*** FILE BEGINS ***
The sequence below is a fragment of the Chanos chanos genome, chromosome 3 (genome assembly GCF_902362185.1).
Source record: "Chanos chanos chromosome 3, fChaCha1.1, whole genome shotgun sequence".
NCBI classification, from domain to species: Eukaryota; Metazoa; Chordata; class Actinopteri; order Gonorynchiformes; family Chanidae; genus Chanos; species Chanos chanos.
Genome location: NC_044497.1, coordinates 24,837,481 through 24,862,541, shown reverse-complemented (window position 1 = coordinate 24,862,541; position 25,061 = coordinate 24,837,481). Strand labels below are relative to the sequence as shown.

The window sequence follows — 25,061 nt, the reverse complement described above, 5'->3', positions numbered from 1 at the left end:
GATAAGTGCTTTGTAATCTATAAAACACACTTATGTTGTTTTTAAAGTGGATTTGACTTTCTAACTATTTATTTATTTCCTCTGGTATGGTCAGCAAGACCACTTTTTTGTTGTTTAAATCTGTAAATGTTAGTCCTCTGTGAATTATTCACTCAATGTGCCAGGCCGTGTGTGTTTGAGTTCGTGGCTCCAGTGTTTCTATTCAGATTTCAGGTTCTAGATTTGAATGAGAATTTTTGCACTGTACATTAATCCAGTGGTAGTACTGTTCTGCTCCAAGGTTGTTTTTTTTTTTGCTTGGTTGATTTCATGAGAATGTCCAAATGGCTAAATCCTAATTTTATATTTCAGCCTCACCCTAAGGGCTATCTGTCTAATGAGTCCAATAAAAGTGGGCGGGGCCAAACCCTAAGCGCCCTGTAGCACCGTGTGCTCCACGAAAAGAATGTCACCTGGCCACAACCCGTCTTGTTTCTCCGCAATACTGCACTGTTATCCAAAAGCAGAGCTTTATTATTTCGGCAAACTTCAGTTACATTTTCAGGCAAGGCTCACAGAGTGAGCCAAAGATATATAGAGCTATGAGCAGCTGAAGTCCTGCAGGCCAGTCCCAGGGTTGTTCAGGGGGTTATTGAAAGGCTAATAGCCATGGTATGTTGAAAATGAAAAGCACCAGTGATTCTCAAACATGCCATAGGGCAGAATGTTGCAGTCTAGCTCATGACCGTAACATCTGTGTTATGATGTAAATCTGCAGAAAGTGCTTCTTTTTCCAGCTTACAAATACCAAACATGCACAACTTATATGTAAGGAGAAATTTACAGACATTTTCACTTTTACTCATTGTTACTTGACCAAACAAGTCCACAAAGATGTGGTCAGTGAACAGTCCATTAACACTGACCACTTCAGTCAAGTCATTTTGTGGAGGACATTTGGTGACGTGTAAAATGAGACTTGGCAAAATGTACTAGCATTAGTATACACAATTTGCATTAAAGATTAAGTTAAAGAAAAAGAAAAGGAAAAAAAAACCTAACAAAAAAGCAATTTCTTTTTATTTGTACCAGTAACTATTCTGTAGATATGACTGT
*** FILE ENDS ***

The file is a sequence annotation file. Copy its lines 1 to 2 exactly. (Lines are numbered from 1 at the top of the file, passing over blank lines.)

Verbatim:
The sequence below is a fragment of the Chanos chanos genome, chromosome 3 (genome assembly GCF_902362185.1).
Source record: "Chanos chanos chromosome 3, fChaCha1.1, whole genome shotgun sequence".